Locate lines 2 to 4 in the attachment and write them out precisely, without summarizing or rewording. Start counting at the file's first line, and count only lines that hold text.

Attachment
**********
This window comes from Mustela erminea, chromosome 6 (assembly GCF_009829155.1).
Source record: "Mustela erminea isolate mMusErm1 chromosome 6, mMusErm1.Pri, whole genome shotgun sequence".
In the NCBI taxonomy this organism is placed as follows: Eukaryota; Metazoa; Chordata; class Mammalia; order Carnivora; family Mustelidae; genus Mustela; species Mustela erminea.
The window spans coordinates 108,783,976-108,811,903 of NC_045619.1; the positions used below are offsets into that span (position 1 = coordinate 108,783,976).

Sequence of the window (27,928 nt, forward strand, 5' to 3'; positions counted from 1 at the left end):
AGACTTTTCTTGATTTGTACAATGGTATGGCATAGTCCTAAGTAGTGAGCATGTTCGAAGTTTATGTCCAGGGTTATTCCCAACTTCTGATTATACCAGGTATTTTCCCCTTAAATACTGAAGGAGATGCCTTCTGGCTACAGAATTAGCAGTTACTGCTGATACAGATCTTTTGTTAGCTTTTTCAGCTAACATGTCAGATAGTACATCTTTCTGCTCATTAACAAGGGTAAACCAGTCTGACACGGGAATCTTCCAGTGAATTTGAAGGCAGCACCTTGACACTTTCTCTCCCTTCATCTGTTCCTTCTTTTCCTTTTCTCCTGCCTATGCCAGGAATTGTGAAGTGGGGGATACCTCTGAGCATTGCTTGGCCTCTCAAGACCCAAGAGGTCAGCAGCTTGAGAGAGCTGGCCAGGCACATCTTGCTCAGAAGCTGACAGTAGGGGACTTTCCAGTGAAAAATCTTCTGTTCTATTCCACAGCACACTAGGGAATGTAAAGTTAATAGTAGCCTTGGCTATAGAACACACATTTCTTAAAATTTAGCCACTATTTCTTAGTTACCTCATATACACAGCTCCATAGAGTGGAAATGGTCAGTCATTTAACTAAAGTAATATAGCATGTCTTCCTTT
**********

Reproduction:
Source record: "Mustela erminea isolate mMusErm1 chromosome 6, mMusErm1.Pri, whole genome shotgun sequence".
In the NCBI taxonomy this organism is placed as follows: Eukaryota; Metazoa; Chordata; class Mammalia; order Carnivora; family Mustelidae; genus Mustela; species Mustela erminea.
The window spans coordinates 108,783,976-108,811,903 of NC_045619.1; the positions used below are offsets into that span (position 1 = coordinate 108,783,976).